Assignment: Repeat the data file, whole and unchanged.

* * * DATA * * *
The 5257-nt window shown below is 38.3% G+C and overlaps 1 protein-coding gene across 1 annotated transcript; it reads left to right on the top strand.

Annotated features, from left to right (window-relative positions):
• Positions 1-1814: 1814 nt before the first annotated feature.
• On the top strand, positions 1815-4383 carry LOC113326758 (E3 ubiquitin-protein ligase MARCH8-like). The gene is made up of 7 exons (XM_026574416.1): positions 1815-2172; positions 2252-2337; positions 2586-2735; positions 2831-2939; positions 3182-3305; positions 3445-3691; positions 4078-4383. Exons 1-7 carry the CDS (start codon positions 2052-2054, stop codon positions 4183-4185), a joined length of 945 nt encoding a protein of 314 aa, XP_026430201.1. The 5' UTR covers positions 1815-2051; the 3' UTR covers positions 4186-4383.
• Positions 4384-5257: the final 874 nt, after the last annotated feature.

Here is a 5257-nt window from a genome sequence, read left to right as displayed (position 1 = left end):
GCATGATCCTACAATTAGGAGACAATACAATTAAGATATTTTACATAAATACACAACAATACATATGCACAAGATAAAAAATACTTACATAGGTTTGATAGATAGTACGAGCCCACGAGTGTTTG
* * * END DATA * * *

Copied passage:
The 5257-nt window shown below is 38.3% G+C and overlaps 1 protein-coding gene across 1 annotated transcript; it reads left to right on the top strand.

Annotated features, from left to right (window-relative positions):
• Positions 1-1814: 1814 nt before the first annotated feature.
• On the top strand, positions 1815-4383 carry LOC113326758 (E3 ubiquitin-protein ligase MARCH8-like). The gene is made up of 7 exons (XM_026574416.1): positions 1815-2172; positions 2252-2337; positions 2586-2735; positions 2831-2939; positions 3182-3305; positions 3445-3691; positions 4078-4383. Exons 1-7 carry the CDS (start codon positions 2052-2054, stop codon positions 4183-4185), a joined length of 945 nt encoding a protein of 314 aa, XP_026430201.1. The 5' UTR covers positions 1815-2051; the 3' UTR covers positions 4186-4383.
• Positions 4384-5257: the final 874 nt, after the last annotated feature.

Here is a 5257-nt window from a genome sequence, read left to right as displayed (position 1 = left end):
GCATGATCCTACAATTAGGAGACAATACAATTAAGATATTTTACATAAATACACAACAATACATATGCACAAGATAAAAAATACTTACATAGGTTTGATAGATAGTACGAGCCCACGAGTGTTTG